PICTURE: Foot bridge over Hawkins Creek 2022. Oil on Canvas 35 x 28cm
Munibung Hill is a nature play paradise
Back in the mid 70s and early 80s Munibung Hill was a children’s paradise. One of those children was Luke Adams, now an artist living in Melbourne, who shares the story of his virtual neighbour – growing up next door to Munibung Hill – with MMM editor, Stuart Carter.
The family home was in Quarry Road, Speers Point. “You couldn’t get much closer than that,” says Luke, as we start our conversation about his memories of living in the area and visiting Munibung Hill more times than any other place around Speers Point.
“Munibung Hill was great for adventurous kids who loved to explore.”
To give readers some context of this location, at the end of Hopkins Road, Speers Point, the Hawkins family operated two large gravel quarries.
A child of Generation X, 1974 to be exact, Luke has distant memories of the quarry being blasted to break up the rock for new gravel supplies, with stones peppering the roof of the family home. (That wouldn’t be tolerated today).
“My mother remembers the trucks constantly going up and down our quiet street,” said Luke.
Shortly after, Lake Macquarie City Council took over the operations of the quarry. For years prior to this, not only was the quarry active, there were cattle grazing across Munibung Hill. The top section of the Quarry Road ridge had a couple of cows, but there was a larger herd towards the Hawkins Road Quarry. Anyone walking along the ridge from Speers Point towards Macquarie Hills would have a series of cattle gates to open and close.
Luke recalls spending a lot of time exploring Munibung Hill with his school mates. Living so close, he was in a privileged position to know where to go and what to do, so heaps of his mates would join him on these regular adventure trips.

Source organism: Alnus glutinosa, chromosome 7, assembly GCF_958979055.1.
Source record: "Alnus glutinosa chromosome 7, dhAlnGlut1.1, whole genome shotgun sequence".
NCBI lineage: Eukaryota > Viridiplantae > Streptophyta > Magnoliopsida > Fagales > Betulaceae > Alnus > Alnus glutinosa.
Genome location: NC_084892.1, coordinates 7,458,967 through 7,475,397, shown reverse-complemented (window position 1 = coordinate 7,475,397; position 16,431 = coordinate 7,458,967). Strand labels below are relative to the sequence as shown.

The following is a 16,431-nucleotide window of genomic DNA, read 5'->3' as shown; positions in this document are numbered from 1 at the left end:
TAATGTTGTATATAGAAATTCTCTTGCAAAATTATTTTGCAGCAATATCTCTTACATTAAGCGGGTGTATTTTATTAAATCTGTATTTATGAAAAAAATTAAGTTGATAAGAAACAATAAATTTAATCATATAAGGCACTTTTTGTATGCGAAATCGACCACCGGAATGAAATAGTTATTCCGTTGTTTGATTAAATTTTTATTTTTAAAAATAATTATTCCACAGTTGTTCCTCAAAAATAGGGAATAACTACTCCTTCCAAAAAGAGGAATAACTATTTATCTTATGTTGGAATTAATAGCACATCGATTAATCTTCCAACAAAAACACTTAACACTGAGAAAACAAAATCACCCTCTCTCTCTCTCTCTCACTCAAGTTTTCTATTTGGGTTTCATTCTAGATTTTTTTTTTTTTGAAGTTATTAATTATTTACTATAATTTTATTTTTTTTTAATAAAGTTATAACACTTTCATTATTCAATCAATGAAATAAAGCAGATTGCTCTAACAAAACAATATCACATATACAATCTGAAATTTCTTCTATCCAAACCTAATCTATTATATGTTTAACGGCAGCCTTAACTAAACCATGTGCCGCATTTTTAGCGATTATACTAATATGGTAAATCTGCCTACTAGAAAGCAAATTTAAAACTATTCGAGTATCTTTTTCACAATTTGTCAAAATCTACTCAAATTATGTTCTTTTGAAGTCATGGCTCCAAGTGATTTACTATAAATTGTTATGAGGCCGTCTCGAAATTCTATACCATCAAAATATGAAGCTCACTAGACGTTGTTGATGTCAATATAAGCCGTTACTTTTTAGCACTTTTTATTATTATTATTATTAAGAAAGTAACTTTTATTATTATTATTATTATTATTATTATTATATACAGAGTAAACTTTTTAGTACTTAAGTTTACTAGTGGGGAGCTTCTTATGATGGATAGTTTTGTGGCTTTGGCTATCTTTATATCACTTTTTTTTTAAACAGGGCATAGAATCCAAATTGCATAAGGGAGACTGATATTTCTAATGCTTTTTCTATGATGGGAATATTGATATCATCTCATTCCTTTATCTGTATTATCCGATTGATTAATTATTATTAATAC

The earliest of these times was when his mother was getting ready to play squash.
“I was 4 years old at the time,” says Luke. But that didn’t deter him from checking out of the house yard to go on a spontaneous adventure. Joined by a mate who was a year younger, they decided to hive off into the bush.
“We clambered up the steep gravel track above Quarry Road and across the east-west ridge. We then headed down the east side bushland towards Fairfax Road where a random hiker heard my 3 year old friend crying.”
Luke directed the man back to their home, returning the two missing children, to the great relief of the distraught parents who had had a 2 hour ordeal looking for missing toddlers.
“Munibung Hill seemed to inspire independence at an early age,” said Luke.
Another of his memories was the bonfires at cracker night, the 11th June. It was held at the base of the old quarry at the end of Quarry Road.
“The whole neighbourhood would turn out for a huge bonfire and let off their crackers,” Luke recalls.
He was part of the set up team, collecting fire wood and building the pyramid that would funnel the flames high into the night sky to keep everyone warm on what were often chilly nights. For those old enough, this brings back memories of the penny bungers, rockets, Catherine Wheels, Throwdowns, and the ever popular Sparklers for the little kids and the more elderly grown-ups. Pocket money was saved for months, in anticipation of this community event.
“This time was filled with excitement, community spirit and a slight sense of danger. There are many fond memories”.
But we digress.
There were less restrictions in those days, says Luke. (We will find out about these next month.)
Part 2 of the Luke Adams story will be published in the November Issue # 34.